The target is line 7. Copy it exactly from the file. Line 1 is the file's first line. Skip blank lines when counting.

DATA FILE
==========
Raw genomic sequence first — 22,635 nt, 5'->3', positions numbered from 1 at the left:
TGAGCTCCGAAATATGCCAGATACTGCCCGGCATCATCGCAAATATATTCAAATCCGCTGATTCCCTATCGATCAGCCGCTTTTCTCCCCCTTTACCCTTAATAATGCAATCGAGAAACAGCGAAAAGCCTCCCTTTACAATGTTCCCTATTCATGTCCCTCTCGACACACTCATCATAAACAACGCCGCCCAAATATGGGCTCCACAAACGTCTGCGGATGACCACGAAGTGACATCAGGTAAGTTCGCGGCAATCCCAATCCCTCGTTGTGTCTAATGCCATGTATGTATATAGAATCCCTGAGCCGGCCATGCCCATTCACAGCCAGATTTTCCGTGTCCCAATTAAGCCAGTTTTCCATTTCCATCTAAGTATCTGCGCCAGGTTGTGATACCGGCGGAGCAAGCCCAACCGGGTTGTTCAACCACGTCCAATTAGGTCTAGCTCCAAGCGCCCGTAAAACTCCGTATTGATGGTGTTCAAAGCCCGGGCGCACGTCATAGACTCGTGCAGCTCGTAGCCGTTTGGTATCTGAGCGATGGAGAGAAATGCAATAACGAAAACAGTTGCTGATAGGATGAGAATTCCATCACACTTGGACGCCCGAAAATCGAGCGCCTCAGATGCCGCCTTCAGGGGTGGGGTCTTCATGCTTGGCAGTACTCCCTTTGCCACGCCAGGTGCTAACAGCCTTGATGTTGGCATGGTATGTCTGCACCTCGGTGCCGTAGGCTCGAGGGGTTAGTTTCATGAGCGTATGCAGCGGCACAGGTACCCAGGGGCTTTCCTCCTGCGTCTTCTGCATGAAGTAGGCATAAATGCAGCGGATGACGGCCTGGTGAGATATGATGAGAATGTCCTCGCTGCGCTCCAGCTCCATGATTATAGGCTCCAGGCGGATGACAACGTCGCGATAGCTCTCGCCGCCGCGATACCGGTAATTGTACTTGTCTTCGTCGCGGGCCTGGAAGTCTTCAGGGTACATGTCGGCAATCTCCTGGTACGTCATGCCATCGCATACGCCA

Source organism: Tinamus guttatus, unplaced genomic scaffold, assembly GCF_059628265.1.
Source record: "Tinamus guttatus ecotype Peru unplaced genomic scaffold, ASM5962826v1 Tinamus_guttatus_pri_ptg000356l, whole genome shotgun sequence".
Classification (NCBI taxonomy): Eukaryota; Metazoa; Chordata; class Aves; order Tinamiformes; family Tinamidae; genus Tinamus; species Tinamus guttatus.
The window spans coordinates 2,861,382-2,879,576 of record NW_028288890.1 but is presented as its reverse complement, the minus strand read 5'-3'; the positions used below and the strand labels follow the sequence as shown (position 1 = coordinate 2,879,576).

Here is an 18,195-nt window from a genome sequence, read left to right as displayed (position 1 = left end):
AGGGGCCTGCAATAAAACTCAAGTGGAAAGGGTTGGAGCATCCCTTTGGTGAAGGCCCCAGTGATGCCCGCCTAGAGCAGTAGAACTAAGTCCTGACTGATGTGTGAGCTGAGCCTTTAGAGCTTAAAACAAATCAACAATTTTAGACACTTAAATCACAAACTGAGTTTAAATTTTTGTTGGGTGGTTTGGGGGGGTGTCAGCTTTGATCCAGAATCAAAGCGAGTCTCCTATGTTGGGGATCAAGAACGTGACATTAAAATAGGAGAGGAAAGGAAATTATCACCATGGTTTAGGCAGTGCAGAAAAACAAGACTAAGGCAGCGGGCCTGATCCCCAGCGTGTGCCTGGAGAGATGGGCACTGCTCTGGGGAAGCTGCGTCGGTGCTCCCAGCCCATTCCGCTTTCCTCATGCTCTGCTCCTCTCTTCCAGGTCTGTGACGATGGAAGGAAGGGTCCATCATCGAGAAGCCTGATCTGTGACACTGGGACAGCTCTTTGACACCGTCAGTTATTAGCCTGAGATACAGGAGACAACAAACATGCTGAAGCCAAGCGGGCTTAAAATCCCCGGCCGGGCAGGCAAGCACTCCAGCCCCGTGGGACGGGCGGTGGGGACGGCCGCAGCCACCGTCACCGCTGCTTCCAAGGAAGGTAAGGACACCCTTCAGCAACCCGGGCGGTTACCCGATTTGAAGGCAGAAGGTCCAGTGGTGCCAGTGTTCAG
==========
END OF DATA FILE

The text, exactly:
Here is an 18,195-nt window from a genome sequence, read left to right as displayed (position 1 = left end):